The boy was referred to the orthopaedic department because of multiple limb defects for clinical assessment and treatment. He was a product of uneventful gestation. At birth his growth parameters were around the 10 Th percentile. The mother was a 26-year-old gravida 2 abortus 0 married to a 28-year-old related man (first cousin). Pregnancy history was negative for exposure to drugs or teratogens. Family history was unremarkable. At birth a near normal facies but with bilaterally dysplastic ears, associated with profound shortening of the upper limbs and a unilateral lower limb defects were present. Bilateral and symmetric radial ray and thumb aplasia associated with lower limb inequality secondary to a unilateral tibiofibular hypoplasia and hypoplasia of the terminal phalanges was the most prominent major abnormalities. He underwent a series of orthopaedic interventions. Primarily, the thumbs were absent on both sides (fig 1). The patient had reconstruction of the thumbs with pollizisation of the second finger. This means a rotation-osteotomy of the second finger to the thumb position with reconstruction of the commissural between the new reconstructed thumbs and the second finger, which was originally the third finger. Anteroposterior radiograph of the upper limbs after the reconstruction showed profound radial aplasia, metaphyseal cupping associated with hypoplastic/defective ossification of the carpal bones. Pseudoepiphyses with proximally situated newly reconstructed thumb (fig 2)
At the age of 4 years Ilizarov technique was performed to correct the lower limb defects (Distraction osteogenesis, this refers to the induction of new bone between bone surfaces that are pulled apart in a gradual, controlled manner). His subsequent course of development particularly the motor and the fine movements have been of significant retardation because of the profound limb defects. No medical history of serious illnesses.
Examination at the age of eight years, showed a boy with normal intelligence with normal speech, hearing and vision. Craniofacially, his face was minimally dysmorphic. Bilateral dysplastic ears, and extension of his hair to the lateral part of the forehead were present. Clinically the nose looks normal but radiographically there was mild nasomaxillary hypoplasia. The spine showed significant thoracic kyphosis.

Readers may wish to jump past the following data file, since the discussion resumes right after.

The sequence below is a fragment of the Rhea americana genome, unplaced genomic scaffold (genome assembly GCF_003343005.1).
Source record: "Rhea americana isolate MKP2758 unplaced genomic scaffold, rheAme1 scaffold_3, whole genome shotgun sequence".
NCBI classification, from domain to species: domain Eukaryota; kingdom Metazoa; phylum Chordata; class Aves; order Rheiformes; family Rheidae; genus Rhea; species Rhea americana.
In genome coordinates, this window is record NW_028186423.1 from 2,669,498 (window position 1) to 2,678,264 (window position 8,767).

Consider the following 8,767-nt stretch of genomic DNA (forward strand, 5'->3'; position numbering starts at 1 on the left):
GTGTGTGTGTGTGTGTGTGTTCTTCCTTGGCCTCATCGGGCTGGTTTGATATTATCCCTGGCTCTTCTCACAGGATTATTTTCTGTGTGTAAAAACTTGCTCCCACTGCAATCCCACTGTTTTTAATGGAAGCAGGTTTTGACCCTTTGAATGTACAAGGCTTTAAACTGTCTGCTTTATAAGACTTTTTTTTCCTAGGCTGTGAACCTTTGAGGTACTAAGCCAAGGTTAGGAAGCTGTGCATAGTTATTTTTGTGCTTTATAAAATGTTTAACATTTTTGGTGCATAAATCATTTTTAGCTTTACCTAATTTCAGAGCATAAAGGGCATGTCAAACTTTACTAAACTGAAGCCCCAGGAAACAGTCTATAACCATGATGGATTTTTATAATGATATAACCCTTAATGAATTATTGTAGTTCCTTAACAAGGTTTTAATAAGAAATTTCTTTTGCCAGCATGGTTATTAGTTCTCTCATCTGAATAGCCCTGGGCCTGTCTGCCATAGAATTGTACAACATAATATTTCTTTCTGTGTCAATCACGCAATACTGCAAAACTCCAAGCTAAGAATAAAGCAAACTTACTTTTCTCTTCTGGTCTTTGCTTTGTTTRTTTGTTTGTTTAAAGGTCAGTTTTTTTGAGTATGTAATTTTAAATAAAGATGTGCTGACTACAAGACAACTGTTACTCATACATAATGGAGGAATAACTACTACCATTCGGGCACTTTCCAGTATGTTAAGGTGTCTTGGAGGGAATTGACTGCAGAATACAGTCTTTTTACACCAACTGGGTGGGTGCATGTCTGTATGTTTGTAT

He had a short stature of -2 SD, profound and bilateral mesomelic shortening of the upper limbs (absent radii) associated with oligodactyly (bilateral absence of the first fingers) and partial syndactyly. A unilateral tibiofibular hypoplasia was evident with subsequent development of ball and socket (ankle joint) deformity in connection with absent talus. Mild hypoplasia of the terminal phalanges of the deformed lower limb was present. Laboratory studies showed normal white and red blood cell and platelet counts, normal calcium, phosphorus, and alkaline phosphatase levels. Urine aminoacids and mucopolysaccharides were normal, and he had a normal karyotype. No specific genetic testing has been designated for this child. Renal ultrasound and echocardiodoppler were normal. On the bases of skeletal survey, the lateral skull radiograph showed unusual skull-base sclerosis associated with J-shaped cella turcica and a large sphenoid sinus, multiple patent sutures, mild nasomaxillary/mandibular hypoplasia and odontoid hypoplasia (fig 3). Lateral spine radiograph showed malsegmentation of the upper thoracic vertebrae associated with scalloping of the posterior-end plates of the lumbar vertebrae. There was exaggerating lumbar lordosis associated with thoracic kyphosis (fig 4). Anteroposterior radiograph of the lower limbs showed profound unilateral tibiofibular hypoplasia with subsequent development of ball and socket ankle joint secondary to fibular-tarsal dysplasia. The right tibia showed relative hypoplasia. Dysplasia of the tarsal and the metatarsals and hypoplasia of the terminal phalanges were evident (fig 5). Ilizarov technique has been successfully performed for the lower limb deformity. The discrepancy in the muscle bulk of the lower limbs was secondary to disuse atrophy (fig 6).